Purchasing power parity?

by on June 10, 2010 at 6:11 am in Economics, Food and Drink | Permalink

…due to the strength of the euro against the pound, hundreds of Britons living in France are now using the internet to order their food, including many French specialities, from British supermarkets.

Simon Goodenough, the director of Sterling Shopping, a delivery firm based in Brackley, Northamptonshire, says his company has 2,500 British customers in France and is running five delivery vans full of food to France each week.

…we have delivered bottles of Bergerac wine bought from Sainsbury's to a customer in Bergerac. We even have a few French customers who have now heard about what we do. They love things like curries and tacos, which they just can't get in France."

This seems to be an arbitrage opportunity:

"The savings for buying food, in particular, are amazing due to the strength of the euro. Customers tell us that for every £100 they would spend in France buying food, they save £30 buying through us, even with our 15% commission. A lot of people are using us to get things they really miss, such as bacon and sausages."

The full story is here.

1 Ray June 10, 2010 at 6:25 am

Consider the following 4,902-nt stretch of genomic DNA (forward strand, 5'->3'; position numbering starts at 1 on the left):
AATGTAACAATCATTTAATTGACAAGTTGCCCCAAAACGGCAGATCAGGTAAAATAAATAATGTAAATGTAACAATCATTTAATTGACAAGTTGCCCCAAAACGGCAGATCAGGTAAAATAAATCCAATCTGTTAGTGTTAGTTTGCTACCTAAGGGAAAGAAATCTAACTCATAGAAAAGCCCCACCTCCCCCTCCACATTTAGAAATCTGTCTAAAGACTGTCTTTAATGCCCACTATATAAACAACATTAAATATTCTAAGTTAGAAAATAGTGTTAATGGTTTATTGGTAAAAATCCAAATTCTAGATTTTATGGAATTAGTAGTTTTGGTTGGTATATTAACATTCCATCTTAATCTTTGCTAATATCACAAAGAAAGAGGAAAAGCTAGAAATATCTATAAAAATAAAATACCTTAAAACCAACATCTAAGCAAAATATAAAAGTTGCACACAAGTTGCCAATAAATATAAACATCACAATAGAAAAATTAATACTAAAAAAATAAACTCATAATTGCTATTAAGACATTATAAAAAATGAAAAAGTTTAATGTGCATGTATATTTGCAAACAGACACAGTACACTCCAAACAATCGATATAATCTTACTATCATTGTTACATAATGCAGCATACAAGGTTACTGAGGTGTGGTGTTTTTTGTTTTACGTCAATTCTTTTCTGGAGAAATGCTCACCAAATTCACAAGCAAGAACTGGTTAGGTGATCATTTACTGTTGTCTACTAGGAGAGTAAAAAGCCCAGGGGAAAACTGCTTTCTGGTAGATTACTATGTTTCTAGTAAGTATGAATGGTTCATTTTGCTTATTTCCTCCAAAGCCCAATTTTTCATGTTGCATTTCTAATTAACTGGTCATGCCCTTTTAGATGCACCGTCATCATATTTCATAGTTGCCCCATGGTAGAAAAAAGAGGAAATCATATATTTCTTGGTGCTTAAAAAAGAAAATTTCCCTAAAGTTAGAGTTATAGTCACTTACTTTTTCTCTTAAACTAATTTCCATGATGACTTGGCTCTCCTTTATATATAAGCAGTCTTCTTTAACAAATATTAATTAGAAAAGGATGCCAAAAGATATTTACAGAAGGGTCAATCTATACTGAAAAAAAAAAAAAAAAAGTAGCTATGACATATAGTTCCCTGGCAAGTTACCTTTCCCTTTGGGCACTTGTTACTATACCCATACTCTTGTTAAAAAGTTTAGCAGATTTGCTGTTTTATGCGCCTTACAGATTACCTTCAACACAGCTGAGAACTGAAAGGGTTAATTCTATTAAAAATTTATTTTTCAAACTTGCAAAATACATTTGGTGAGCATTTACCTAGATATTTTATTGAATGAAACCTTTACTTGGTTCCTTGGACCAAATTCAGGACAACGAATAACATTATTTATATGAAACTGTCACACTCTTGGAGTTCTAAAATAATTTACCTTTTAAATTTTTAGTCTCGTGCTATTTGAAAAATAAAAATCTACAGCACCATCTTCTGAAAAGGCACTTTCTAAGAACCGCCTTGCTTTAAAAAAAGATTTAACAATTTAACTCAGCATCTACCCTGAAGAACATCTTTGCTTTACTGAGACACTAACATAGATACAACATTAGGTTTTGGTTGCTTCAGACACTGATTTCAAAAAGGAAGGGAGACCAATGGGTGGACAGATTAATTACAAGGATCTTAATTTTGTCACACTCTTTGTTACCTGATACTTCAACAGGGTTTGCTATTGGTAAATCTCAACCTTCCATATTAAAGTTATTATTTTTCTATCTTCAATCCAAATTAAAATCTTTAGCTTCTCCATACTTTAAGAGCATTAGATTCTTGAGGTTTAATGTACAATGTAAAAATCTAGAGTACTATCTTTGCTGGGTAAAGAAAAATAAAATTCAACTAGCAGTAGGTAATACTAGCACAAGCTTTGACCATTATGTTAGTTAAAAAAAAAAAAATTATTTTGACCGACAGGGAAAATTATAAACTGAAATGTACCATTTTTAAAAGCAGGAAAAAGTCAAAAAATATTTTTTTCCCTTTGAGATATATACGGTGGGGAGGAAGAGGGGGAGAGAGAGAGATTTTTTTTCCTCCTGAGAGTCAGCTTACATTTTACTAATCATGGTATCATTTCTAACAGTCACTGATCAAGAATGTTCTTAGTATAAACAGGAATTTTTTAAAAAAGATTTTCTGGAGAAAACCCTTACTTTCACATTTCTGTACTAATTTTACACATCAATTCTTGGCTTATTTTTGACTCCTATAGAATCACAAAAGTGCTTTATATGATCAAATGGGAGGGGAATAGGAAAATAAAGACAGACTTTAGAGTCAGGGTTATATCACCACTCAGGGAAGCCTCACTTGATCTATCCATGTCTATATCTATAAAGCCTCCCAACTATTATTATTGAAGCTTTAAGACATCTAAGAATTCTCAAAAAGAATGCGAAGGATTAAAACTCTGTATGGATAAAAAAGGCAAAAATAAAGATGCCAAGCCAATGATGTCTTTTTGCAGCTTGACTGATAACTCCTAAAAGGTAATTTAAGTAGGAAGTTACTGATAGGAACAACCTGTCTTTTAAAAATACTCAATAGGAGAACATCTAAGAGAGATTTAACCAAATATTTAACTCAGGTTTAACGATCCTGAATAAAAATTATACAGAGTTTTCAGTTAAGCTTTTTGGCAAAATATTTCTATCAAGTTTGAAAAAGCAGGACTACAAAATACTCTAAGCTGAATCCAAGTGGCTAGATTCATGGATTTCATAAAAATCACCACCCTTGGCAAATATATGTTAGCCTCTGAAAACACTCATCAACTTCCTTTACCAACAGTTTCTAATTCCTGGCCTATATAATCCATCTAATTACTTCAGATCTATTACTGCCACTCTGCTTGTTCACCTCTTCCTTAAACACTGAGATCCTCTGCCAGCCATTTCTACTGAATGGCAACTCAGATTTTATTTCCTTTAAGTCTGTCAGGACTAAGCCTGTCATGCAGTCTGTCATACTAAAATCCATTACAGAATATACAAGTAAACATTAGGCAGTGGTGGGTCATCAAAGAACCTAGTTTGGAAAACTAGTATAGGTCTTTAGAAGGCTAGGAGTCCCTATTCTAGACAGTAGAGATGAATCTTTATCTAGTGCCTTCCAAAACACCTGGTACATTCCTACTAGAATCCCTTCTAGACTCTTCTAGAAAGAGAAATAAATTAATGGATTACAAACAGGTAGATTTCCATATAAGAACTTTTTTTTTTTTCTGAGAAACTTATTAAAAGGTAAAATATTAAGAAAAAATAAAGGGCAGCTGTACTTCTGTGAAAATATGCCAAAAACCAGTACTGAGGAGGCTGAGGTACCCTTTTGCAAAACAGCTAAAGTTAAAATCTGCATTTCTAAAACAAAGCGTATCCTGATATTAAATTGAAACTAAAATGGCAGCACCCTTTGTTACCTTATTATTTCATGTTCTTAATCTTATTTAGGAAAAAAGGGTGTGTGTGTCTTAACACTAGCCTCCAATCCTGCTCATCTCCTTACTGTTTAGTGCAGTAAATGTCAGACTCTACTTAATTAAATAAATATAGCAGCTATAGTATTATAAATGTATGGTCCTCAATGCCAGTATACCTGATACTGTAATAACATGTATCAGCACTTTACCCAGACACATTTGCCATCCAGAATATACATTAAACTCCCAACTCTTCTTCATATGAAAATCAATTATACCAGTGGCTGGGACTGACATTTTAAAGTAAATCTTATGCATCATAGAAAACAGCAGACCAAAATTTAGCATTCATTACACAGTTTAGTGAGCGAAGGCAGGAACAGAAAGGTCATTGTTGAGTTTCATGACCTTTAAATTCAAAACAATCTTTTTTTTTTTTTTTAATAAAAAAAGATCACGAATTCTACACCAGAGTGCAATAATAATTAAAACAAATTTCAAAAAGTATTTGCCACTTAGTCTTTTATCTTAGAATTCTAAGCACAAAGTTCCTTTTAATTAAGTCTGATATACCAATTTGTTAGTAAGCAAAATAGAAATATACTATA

you’ll notice these are not new companies that have sprung up over night. Where British expats are clustered densely enough you will find businesses aimed at them – supermarkets selling British food, expat handymen, doctors and dentists whose Britishness is their USP.

2 Grant Gould June 10, 2010 at 6:59 am

…and people wonder why they’re called a nation of shopkeepers.

Keep up the good work, Britain!

3 ebs June 10, 2010 at 8:17 am

hm – what strength of the euro?? I guess if compared to pound highs.

I think more pertinently, food prices are generally higher in France, but that is by no means true of all goods (though there are others).

4 E. Barandiaran June 10, 2010 at 8:49 am

Tyler, for centuries we have known that whenever there are two or more currencies there will be many arbitrage opportunities. Technology and governments have always been the main restrictions to take full advantage of them. Modern technology makes easier to do it. Unfortunately modern governments –often thanks to technology– may impose additional taxes and other restrictions on transactions to prevent arbitrage.

5 Sam Lyon June 10, 2010 at 9:56 am

@what: The Euro’s only depreciating in relativly recent terms against the pound – through 2008 it was far below what it is now.

Is this the required lag-time for these businesses to move into the arbitrage market opportunity? Or have we only just started to take notice?

6 Someone from the other side June 10, 2010 at 2:58 pm

That sounds pretty asinine looking at recent exchange rate trends. I know the Swiss buy from Germany, but then they have always done that to some degree. It just now dropped in price by nearly 10% compared to 6 months ago…

7 Jethro June 10, 2010 at 7:35 pm

Is there a more British surname than Goodenough? I’d love to know the family history behind the origin of that name.

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